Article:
Arts and Culture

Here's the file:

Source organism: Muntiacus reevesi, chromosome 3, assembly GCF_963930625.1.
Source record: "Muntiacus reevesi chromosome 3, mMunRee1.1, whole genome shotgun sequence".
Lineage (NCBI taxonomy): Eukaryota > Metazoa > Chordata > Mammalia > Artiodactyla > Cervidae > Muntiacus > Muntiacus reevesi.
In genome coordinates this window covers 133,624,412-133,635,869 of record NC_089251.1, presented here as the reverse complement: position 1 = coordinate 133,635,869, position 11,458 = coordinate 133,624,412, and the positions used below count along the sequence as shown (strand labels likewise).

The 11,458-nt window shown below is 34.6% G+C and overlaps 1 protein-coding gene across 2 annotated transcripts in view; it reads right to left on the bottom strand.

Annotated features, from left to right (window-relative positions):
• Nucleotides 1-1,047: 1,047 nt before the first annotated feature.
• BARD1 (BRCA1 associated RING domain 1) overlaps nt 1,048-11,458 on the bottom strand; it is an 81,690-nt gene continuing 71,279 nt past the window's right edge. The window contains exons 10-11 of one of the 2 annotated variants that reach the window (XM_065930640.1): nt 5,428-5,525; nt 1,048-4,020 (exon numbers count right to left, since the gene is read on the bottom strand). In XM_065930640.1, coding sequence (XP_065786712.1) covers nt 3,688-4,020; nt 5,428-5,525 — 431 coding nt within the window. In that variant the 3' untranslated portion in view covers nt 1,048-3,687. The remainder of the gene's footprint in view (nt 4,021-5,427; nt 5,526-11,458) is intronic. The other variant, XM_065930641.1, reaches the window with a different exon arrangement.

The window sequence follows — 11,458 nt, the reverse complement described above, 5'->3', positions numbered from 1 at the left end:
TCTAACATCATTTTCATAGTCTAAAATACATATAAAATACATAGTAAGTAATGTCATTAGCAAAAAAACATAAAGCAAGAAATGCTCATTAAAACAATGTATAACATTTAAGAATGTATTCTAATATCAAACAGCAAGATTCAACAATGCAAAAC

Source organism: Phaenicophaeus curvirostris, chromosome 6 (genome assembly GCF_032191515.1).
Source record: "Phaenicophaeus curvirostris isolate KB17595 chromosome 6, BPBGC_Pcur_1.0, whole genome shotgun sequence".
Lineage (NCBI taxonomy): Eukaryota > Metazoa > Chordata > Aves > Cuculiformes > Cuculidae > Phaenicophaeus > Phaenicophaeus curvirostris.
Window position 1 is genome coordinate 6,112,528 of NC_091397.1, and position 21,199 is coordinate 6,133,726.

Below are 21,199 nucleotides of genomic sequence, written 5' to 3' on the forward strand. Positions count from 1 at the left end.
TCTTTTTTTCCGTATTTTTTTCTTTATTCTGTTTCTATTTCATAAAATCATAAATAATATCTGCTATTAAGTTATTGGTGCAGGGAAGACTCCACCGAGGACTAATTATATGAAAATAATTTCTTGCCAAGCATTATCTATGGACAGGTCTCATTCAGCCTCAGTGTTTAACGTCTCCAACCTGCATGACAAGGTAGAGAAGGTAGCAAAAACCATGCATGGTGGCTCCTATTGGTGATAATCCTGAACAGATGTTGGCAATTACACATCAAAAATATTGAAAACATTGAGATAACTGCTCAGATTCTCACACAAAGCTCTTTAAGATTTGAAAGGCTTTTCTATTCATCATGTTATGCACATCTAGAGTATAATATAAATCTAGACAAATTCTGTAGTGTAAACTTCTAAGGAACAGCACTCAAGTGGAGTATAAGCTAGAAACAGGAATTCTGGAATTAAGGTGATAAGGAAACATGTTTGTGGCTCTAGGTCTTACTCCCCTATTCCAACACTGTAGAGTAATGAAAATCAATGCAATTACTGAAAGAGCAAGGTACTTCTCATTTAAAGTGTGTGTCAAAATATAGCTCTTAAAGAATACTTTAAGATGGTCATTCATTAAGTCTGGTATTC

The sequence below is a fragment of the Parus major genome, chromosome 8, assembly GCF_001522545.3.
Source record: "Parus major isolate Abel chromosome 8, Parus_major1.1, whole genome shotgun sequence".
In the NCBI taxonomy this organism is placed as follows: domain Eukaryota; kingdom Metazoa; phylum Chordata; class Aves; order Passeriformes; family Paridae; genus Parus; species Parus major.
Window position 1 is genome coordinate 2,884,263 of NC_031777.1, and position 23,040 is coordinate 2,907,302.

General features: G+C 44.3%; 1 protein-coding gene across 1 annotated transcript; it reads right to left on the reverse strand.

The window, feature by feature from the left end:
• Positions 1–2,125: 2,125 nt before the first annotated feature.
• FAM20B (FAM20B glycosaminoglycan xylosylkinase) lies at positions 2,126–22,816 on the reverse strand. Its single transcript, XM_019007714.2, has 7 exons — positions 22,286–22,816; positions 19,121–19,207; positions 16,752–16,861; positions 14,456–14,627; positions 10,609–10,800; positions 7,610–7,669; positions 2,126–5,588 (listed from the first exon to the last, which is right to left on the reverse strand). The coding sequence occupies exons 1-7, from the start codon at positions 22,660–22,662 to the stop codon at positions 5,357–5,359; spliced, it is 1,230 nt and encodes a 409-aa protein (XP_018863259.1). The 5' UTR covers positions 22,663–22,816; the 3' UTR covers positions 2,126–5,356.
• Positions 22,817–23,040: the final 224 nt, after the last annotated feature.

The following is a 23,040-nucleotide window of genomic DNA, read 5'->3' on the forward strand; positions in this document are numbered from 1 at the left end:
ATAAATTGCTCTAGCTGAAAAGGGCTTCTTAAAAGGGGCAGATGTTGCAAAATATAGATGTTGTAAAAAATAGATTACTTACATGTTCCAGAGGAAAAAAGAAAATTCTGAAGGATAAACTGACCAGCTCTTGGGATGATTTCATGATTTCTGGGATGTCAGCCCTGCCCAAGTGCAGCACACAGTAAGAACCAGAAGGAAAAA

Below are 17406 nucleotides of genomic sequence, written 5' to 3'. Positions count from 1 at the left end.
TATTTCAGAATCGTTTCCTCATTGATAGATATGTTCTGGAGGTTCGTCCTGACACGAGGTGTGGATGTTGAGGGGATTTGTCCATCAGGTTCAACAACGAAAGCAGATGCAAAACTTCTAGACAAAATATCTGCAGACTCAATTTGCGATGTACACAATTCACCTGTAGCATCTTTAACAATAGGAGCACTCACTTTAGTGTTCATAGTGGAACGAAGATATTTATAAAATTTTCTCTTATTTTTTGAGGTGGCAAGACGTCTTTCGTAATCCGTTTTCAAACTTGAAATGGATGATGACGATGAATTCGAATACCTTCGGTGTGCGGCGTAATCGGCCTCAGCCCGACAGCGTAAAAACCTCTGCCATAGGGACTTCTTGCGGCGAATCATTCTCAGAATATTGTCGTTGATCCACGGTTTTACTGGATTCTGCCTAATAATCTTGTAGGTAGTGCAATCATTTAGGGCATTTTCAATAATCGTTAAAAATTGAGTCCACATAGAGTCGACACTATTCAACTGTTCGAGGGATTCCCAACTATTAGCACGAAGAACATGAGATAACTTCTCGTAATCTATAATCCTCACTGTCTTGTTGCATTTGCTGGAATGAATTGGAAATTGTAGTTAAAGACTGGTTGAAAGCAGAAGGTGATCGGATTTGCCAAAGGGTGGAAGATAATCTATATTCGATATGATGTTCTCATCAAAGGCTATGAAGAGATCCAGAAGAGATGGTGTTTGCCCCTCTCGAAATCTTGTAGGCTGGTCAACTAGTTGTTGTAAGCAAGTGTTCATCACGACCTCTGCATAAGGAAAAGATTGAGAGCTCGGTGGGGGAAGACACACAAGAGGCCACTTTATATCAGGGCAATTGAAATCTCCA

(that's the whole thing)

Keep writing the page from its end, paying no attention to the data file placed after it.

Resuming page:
This paper analyzes the first national participations of Indonesia, Vietnam and the Philippines at the Venice Biennale in the context of pre-existing cultural exchanges and global politics dynamics occurring during the 1950s and 1960s. These participations showcased independently selected artists destined to a mainly western gaze at the Biennale whose iconic status in art world contributed to the global resonance of its iterations. The paper examines the global milieu in which artists and artworks from Asia circulated across Europe and beyond and rethinks the role of the Venice Biennale as a stage for art display and a market for art from outside the west vis-à-vis such flows. Against this backdrop, this paper also aims to reassess current understandings of the globalization of the art world and, in particular, the notions of temporality and spatiality at the core of this world’s conceptual arsenal are interrogated for their limitations and potential.